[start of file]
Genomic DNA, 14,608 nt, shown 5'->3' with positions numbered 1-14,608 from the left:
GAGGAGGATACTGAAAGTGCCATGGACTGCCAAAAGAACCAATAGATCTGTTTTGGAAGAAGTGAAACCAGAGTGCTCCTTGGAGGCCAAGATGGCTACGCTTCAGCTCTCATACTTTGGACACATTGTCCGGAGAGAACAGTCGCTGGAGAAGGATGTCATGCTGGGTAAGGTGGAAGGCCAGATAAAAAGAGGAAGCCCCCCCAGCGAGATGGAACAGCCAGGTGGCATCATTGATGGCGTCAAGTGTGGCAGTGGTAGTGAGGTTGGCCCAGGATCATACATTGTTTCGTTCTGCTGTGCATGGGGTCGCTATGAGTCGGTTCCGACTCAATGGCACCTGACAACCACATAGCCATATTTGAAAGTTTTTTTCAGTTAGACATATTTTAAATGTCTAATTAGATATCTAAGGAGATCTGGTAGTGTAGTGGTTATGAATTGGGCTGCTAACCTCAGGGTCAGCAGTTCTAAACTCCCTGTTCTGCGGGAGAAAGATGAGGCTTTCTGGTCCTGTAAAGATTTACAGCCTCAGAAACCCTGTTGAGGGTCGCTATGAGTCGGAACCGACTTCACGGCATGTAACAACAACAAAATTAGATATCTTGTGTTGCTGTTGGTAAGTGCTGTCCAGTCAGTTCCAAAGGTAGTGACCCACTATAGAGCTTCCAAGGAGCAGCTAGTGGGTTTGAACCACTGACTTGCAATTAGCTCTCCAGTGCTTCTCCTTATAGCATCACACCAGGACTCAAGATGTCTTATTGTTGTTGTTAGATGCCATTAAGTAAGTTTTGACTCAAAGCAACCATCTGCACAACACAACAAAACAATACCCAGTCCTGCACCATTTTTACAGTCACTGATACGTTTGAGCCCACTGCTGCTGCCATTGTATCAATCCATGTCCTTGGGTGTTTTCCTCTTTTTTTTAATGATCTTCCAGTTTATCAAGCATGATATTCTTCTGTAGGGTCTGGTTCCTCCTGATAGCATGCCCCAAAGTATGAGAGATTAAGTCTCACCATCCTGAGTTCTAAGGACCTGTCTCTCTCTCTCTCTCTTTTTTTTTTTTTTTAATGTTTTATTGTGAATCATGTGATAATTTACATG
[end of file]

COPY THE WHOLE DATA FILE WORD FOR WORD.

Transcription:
Genomic DNA, 14,608 nt, shown 5'->3' with positions numbered 1-14,608 from the left:
GAGGAGGATACTGAAAGTGCCATGGACTGCCAAAAGAACCAATAGATCTGTTTTGGAAGAAGTGAAACCAGAGTGCTCCTTGGAGGCCAAGATGGCTACGCTTCAGCTCTCATACTTTGGACACATTGTCCGGAGAGAACAGTCGCTGGAGAAGGATGTCATGCTGGGTAAGGTGGAAGGCCAGATAAAAAGAGGAAGCCCCCCCAGCGAGATGGAACAGCCAGGTGGCATCATTGATGGCGTCAAGTGTGGCAGTGGTAGTGAGGTTGGCCCAGGATCATACATTGTTTCGTTCTGCTGTGCATGGGGTCGCTATGAGTCGGTTCCGACTCAATGGCACCTGACAACCACATAGCCATATTTGAAAGTTTTTTTCAGTTAGACATATTTTAAATGTCTAATTAGATATCTAAGGAGATCTGGTAGTGTAGTGGTTATGAATTGGGCTGCTAACCTCAGGGTCAGCAGTTCTAAACTCCCTGTTCTGCGGGAGAAAGATGAGGCTTTCTGGTCCTGTAAAGATTTACAGCCTCAGAAACCCTGTTGAGGGTCGCTATGAGTCGGAACCGACTTCACGGCATGTAACAACAACAAAATTAGATATCTTGTGTTGCTGTTGGTAAGTGCTGTCCAGTCAGTTCCAAAGGTAGTGACCCACTATAGAGCTTCCAAGGAGCAGCTAGTGGGTTTGAACCACTGACTTGCAATTAGCTCTCCAGTGCTTCTCCTTATAGCATCACACCAGGACTCAAGATGTCTTATTGTTGTTGTTAGATGCCATTAAGTAAGTTTTGACTCAAAGCAACCATCTGCACAACACAACAAAACAATACCCAGTCCTGCACCATTTTTACAGTCACTGATACGTTTGAGCCCACTGCTGCTGCCATTGTATCAATCCATGTCCTTGGGTGTTTTCCTCTTTTTTTTAATGATCTTCCAGTTTATCAAGCATGATATTCTTCTGTAGGGTCTGGTTCCTCCTGATAGCATGCCCCAAAGTATGAGAGATTAAGTCTCACCATCCTGAGTTCTAAGGACCTGTCTCTCTCTCTCTCTCTTTTTTTTTTTTTTTAATGTTTTATTGTGAATCATGTGATAATTTACATG